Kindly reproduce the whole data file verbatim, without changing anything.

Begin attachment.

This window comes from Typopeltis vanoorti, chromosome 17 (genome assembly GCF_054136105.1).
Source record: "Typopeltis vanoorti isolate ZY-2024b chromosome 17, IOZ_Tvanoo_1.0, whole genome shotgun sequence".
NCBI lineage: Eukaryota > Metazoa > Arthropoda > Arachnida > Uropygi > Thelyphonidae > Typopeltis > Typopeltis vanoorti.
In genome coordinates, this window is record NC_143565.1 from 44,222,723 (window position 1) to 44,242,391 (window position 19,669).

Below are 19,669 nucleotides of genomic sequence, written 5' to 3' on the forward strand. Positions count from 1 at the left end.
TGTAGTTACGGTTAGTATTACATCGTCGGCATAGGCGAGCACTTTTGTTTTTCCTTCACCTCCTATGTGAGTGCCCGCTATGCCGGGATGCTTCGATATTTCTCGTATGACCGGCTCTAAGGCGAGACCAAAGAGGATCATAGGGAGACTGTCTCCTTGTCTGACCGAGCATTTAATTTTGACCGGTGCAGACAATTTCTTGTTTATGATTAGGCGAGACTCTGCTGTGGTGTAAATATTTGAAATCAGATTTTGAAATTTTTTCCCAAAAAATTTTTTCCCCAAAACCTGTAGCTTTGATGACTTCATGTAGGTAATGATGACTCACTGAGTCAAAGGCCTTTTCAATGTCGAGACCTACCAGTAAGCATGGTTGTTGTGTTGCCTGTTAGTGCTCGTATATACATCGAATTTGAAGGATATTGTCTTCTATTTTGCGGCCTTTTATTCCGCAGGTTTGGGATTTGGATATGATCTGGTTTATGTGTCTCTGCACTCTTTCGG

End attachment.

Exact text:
This window comes from Typopeltis vanoorti, chromosome 17 (genome assembly GCF_054136105.1).
Source record: "Typopeltis vanoorti isolate ZY-2024b chromosome 17, IOZ_Tvanoo_1.0, whole genome shotgun sequence".
NCBI lineage: Eukaryota > Metazoa > Arthropoda > Arachnida > Uropygi > Thelyphonidae > Typopeltis > Typopeltis vanoorti.
In genome coordinates, this window is record NC_143565.1 from 44,222,723 (window position 1) to 44,242,391 (window position 19,669).

Below are 19,669 nucleotides of genomic sequence, written 5' to 3' on the forward strand. Positions count from 1 at the left end.
TGTAGTTACGGTTAGTATTACATCGTCGGCATAGGCGAGCACTTTTGTTTTTCCTTCACCTCCTATGTGAGTGCCCGCTATGCCGGGATGCTTCGATATTTCTCGTATGACCGGCTCTAAGGCGAGACCAAAGAGGATCATAGGGAGACTGTCTCCTTGTCTGACCGAGCATTTAATTTTGACCGGTGCAGACAATTTCTTGTTTATGATTAGGCGAGACTCTGCTGTGGTGTAAATATTTGAAATCAGATTTTGAAATTTTTTCCCAAAAAATTTTTTCCCCAAAACCTGTAGCTTTGATGACTTCATGTAGGTAATGATGACTCACTGAGTCAAAGGCCTTTTCAATGTCGAGACCTACCAGTAAGCATGGTTGTTGTGTTGCCTGTTAGTGCTCGTATATACATCGAATTTGAAGGATATTGTCTTCTATTTTGCGGCCTTTTATTCCGCAGGTTTGGGATTTGGATATGATCTGGTTTATGTGTCTCTGCACTCTTTCGG